Can You Smoke It?


Older (55+) white guys love to ask me if they can smoke my hemp jewelry. No, it’s not every older white guy who asks, Can I smoke it? when I tell him (and usually his wife) that all my jewelry is hand made from hemp, but it happens enough that I’m no longer surprised.

I used to laugh nervously when I was asked the question. Then I moved on to two stock answers.

Answer #1: You can smoke it if you want, but it’s not going to get you high, if that’s what you’re looking for. It will probably only make you cough.

Answer #2 (particularly effective when selling in Northern New Mexico): If you’re looking to get high, just go to Colorado. (Sometimes I helpfully point in the direction of Colorado.) Marijuana is legal there.

Since seeing a documentary about industrial hemp called Bringing It Home, I now have a new answer.

I matter-of-factly tell the joker that as the documentary explains, marijuana is to hemp as wolves are to poodles–related, but not the same. That usually shuts the old guy up. Typically, old guys shut up when their unfunny jokes are met with coldly stated facts.

If the man (and his wife) seem open to it, I’ll tell them more about industrial hemp. I’ll them them how farmers in China, the UK, and Canada are making money off of hemp that is sent to the U.S. after processing, money that could be earned by struggling U.S. farmers, if only growing hemp weren’t off limits to most of them. I’ll tell them about hempcrete, a nontoxic building material that doesn’t cause sick-building syndrome and actually helps alleviate it by allowing volatile organic compounds to off-gas through the walls. I’ll tell them that it’s cost prohibitive to ship hempcrete to the United States, but that it’s illegal to produce it here.

The $5 I paid to watch Bringing It Home was a wise business decision, if only because now I have an educational answer to a stupid question.

Get more facts about industrial hemp.

Read about other customers acting weird around my hemp jewelry.

About Blaize Sun

My name is Blaize Sun. Maybe that's the name my family gave me; maybe it's not. In any case, that's the name I'm using here and now. I've been a rubber tramp for nearly a decade.I like to see places I've never seen before, and I like to visit the places I love again and again. For most of my years on the road, my primary residence was my van. For almost half of the time I was a van dweller, I was going it alone. Now I have a little travel trailer parked in a small RV park in a small desert town. I also have a minivan to travel in. When it gets too hot for me in my desert, I get in my minivan and move up in elevation to find cooler temperatures or I house sit in town in a place with air conditioning I was a work camper in a remote National Forest recreation area on a mountain for four seasons. I was a camp host and parking lot attendant for two seasons and wrote a book about my experiences called Confessions of a Work Camper: Tales from the Woods. During the last two seasons as a work camper on that mountain, I was a clerk in a campground store. I'm also a house and pet sitter, and I pick up odd jobs when I can. I'm primarily a writer, but I also create beautiful little collages; hand make hemp jewelry and warm, colorful winter hats; and use my creative and artistic skills to decorate my life and brighten the lives of others. My goal (for my writing and my life) is to be real. I don't like fake, and I don't want to share fake. I want to share my authentic thoughts and feelings. I want to give others space and permission to share their authentic selves. Sometimes I think the best way to support others is to leave them alone and allow them to be. I am more than just a rubber tramp artist. I'm fat. I'm funny. I'm flawed. I try to be kind. I'm often grouchy. I am awed by the stars in the dark desert night. I hope my writing moves people. If my writing makes someone laugh or cry or feel angry or happy or troubled or comforted, I have done my job. If my writing makes someone think and question and try a little harder, I've done my job. If my writing opens a door for someone, changes a life, I have done my job well. I hope you enjoy my blog posts, my word and pictures, the work I've done to express myself in a way others will understand. I hope you appreciate the time and energy I put into each post. I hope you will click the like button each time you like what you have read. I hope you will share posts with the people in your life. I hope you'll leave a comment and share your authentic self with me and this blog's other readers. Thank you for reading.  A writer without readers is very sad indeed.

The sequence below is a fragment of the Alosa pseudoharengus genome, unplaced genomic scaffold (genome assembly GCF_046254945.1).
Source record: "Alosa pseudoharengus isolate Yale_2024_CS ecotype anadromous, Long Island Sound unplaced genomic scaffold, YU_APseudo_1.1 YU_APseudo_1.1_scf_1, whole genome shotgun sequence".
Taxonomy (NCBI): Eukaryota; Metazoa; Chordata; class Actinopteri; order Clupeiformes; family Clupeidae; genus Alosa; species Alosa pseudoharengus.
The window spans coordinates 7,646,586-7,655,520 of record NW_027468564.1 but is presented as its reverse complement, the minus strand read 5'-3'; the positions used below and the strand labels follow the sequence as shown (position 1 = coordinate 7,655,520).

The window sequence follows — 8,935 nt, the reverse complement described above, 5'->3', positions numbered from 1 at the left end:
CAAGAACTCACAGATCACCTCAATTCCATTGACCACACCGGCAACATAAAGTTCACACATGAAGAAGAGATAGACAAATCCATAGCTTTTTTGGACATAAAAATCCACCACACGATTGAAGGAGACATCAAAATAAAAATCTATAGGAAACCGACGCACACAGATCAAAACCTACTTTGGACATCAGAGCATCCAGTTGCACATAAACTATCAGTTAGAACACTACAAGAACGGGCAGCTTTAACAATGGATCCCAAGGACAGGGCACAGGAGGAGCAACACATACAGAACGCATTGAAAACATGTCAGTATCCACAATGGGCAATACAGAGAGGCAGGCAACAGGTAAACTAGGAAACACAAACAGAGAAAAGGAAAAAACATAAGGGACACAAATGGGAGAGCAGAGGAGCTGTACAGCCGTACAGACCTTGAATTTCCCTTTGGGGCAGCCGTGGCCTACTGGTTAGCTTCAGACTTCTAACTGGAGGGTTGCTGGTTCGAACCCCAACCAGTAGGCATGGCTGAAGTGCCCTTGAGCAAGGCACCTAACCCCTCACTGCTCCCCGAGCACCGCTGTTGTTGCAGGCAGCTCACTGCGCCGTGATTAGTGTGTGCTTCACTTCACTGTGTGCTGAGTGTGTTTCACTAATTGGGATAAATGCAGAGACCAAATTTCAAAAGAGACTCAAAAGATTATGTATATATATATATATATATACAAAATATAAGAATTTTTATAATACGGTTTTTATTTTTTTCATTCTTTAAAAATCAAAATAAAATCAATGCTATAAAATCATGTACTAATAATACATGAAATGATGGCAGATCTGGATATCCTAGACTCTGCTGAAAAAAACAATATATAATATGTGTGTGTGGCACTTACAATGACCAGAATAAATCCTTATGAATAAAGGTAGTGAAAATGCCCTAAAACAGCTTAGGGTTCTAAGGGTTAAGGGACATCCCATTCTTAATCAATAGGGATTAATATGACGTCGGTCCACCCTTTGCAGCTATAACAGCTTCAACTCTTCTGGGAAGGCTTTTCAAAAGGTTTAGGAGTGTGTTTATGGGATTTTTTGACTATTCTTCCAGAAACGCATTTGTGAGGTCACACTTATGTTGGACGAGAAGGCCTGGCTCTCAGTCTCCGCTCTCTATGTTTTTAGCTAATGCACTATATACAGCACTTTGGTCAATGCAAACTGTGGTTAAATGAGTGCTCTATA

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  1. Pingback: Hemp | Throwing Stories into the Ether

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